April 23, 2021 -- Researchers have identified naturally occurring molecules that are created from the breakdown of hemoglobin and block the binding of a subset of human antibodies to SARS-CoV-2. The discovery, published in Science Advances on April 22, may help explain why some COVID-19 patients can become severely ill despite having high levels of antibodies against the virus.
The SARS-CoV-2 spike protein is made up of two subunits, S1 and S2, which mediate binding to the receptor and facilitate fusion. The recognition of SARS-CoV-2 host receptor, the cellular membrane protein angiotensin-converting enzyme 2 (ACE2), maps to the S1 C-terminal domain (referred to as the receptor-binding domain [RBD]).
Most neutralizing antibodies target the RBD. Meanwhile, the function of the N-terminal domain (NTD) is relatively unknown and mutations in the NTD are associated with viral escape from antibody immunity.
While conducting COVID-19 research, teams from the Francis Crick Institute, in collaboration with researchers at Imperial College London, King's College London, and University College London identified that the SARS-CoV-2 spike and S1 protein carried a distinctive green hue, which was confined to the NTD and absent from the RBD. They isolated the pigment and confirmed the presence of biliverdin by mass spectrometry.
The production of biliverdin from the heme moiety of hemoglobin in the blood is the first major breakdown step, after which the enzyme biliverdin reductase performs the second step, producing bilirubin. Elevated bilirubin levels have been correlated with the severity of symptoms and mortality among COVID-19 patients. The researchers found that the NTD of the SARS-CoV-2 spike protein strongly binds to biliverdin, giving the proteins an unusual green coloration.
Using cryo-electron microscopy and x-ray crystallography, the team explored interactions between the spike protein and biliverdin. The images revealed that a biliverdin molecule can be buried within a deep cleft on one side of each of the NTD domains. This binding stabilizes the spike protein so that it is not able to open and expose certain parts of its structure.
"When SARS-CoV-2 infects a patient's lungs it damages blood vessels and causes a rise in the number of immune cells," said Annachiara Rosa, PhD, first author and postdoctoral training fellow in the Chromatin Structure and Mobile DNA Laboratory at the Crick, in a statement. "Both of these effects may contribute to increasing the levels of biliverdin and bilirubin in the surrounding tissues. And with more of these molecules available, the virus has more opportunity to hide from certain antibodies. This is a really striking process, as the virus may be benefiting from a side-effect of the damage it has already caused."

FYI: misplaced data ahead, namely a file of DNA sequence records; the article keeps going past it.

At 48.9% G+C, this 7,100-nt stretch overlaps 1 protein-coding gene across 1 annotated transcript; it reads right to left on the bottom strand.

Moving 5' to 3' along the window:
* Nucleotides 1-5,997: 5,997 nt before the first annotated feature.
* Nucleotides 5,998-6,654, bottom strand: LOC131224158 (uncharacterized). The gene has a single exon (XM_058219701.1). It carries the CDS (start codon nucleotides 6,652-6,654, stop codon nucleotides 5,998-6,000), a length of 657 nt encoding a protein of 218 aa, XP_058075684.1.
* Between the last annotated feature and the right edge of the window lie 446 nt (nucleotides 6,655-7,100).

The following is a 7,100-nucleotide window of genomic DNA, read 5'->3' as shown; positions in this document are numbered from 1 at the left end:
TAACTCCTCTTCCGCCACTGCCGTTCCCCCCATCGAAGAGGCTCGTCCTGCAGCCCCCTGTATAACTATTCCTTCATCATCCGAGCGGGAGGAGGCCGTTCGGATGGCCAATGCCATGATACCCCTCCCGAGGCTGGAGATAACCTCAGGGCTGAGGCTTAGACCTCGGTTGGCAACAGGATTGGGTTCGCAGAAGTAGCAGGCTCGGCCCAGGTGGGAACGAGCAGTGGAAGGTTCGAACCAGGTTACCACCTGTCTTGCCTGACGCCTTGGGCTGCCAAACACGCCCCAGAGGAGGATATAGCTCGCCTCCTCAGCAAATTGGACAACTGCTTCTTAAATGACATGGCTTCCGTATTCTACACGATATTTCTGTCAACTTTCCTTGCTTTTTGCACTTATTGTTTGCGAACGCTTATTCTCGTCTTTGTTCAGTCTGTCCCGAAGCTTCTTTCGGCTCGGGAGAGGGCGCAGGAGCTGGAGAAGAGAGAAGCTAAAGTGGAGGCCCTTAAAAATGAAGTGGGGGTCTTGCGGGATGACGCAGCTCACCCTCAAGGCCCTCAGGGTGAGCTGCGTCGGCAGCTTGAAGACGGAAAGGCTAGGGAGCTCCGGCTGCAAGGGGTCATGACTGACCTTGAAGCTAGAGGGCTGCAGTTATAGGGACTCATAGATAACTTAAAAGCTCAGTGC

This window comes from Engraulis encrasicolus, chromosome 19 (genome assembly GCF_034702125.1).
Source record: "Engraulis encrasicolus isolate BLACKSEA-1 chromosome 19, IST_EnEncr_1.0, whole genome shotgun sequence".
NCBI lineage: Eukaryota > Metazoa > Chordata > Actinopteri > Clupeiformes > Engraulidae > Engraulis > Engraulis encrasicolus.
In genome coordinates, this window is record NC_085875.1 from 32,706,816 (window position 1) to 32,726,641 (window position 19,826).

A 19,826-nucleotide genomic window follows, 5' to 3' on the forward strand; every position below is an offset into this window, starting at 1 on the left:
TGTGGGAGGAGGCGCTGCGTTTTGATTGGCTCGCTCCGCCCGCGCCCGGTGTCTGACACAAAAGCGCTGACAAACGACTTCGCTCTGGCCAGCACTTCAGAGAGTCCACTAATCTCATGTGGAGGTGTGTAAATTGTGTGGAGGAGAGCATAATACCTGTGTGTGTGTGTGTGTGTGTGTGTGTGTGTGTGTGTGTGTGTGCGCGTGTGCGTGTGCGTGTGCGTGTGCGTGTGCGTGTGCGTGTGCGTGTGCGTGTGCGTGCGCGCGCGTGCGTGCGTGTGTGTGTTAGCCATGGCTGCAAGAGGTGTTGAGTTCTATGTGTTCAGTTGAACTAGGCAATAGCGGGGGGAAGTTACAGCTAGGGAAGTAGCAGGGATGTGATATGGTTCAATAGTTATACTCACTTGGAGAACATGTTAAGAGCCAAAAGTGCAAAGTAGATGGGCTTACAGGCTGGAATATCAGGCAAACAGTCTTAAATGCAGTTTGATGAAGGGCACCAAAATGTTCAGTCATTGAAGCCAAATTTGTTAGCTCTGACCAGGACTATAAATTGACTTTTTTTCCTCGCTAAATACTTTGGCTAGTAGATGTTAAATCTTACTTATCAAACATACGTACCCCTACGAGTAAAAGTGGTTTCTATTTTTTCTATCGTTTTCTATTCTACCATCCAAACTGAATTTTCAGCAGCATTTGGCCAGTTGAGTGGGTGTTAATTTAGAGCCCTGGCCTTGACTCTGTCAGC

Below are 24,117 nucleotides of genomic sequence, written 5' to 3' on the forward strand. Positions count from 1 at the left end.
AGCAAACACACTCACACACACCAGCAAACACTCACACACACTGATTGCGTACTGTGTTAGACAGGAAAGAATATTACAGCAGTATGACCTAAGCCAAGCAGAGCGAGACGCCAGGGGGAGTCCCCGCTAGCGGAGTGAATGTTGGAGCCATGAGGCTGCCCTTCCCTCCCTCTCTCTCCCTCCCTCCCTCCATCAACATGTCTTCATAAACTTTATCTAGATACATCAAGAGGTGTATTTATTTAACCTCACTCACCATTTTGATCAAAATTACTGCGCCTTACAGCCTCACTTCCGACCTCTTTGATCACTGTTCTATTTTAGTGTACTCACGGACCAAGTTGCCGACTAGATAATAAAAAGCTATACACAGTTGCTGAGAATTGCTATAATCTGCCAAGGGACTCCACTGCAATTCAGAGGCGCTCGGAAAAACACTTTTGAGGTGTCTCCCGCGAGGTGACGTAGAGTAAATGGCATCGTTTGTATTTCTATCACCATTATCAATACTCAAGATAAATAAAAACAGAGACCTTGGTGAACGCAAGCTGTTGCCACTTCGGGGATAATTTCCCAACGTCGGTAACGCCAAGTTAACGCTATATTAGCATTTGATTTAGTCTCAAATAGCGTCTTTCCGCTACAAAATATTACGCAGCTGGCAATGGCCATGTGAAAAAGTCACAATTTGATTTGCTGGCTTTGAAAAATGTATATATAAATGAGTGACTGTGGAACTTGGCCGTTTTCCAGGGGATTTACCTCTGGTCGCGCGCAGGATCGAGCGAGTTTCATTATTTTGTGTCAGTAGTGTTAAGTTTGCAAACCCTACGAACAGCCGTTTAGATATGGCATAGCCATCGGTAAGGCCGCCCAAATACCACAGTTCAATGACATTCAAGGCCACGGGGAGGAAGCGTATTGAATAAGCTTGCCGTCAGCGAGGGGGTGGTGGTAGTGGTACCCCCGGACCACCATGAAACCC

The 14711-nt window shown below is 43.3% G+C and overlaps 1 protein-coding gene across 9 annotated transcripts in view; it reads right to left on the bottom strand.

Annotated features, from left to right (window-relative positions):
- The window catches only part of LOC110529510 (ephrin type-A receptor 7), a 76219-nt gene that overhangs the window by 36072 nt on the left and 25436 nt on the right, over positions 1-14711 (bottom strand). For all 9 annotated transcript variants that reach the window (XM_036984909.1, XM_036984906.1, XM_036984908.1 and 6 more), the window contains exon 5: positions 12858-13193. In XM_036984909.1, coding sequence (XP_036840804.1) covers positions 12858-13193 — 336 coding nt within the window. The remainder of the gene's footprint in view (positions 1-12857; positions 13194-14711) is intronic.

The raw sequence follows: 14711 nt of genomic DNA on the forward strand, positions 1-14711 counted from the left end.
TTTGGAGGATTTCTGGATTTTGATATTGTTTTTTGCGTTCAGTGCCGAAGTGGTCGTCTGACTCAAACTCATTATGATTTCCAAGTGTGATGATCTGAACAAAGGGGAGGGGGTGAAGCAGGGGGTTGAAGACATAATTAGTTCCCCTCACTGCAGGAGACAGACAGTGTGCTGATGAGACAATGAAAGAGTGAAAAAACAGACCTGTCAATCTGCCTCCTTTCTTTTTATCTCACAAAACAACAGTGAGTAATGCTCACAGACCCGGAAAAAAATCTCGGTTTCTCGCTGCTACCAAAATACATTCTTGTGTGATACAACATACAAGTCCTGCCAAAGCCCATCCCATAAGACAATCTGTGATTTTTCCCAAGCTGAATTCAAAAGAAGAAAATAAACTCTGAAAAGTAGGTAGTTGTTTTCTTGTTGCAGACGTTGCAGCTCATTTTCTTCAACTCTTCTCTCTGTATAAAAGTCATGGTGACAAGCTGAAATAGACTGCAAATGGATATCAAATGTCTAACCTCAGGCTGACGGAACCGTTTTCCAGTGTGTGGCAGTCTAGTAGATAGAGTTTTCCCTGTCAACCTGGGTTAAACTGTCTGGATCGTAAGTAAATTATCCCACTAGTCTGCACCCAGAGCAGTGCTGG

Importantly, the authors noted that biliverdin and some SARS-CoV-2 antibodies share the same binding site on the spike protein. This suggests that some antibodies are not able to access their target sites and subsequently cannot bind to and neutralize the virus.
Therefore, the authors hypothesized that the competitive binding masks the antigenic properties of the spike protein and represents another method of immune evasion by the SARS-CoV-2 virus.
By examining blood sera and antibodies from people who were previously infected with SARS-CoV-2, the scientists found that biliverdin could suppress the binding of human antibodies to the spike protein by as much as 30%-50%, with some antibodies becoming ineffective at neutralizing the virus.
The recruitment of the biliverdin leads to stabilization of the NTD structure and makes the viral envelope glycoprotein refractory to neutralization by a subset of human antibodies, the researchers found. They concluded that biliverdin and bilirubin, which are natural molecules present in the body, can suppress the binding of antibodies to the coronavirus spike.
"We were astonished to discover a new trick the virus uses to avoid antibody recognition," said senior author Peter Cherepanov, PhD, a group leader of the Chromatin Structure and Mobile DNA Laboratory at the Crick. "This is a result of a collaborative effort of several amazing teams working at the Crick and three partner universities, led purely by scientific curiosity."
The researchers suggested that strategies to unmask the NTD region of the spike protein are needed in order to make it more visible and accessible to antibodies. They said that this may help lead to new vaccine designs, namely candidates that lack the ability to bind with biliverdin.
The results also highlight the importance of the small pocket in the NTD for the stimulation of antibody immunity against SARS-CoV-2. This has implications for therapeutic development but may also impair the sensitivity of SARS-CoV-2 immunoassays, the team said.
The researchers will continue their work from various angles, including measuring the levels of biliverdin and other haem metabolites in patients with COVID-19 and also exploring if it is possible to hijack the binding site used by biliverdin to potentially find new ways to target the virus.
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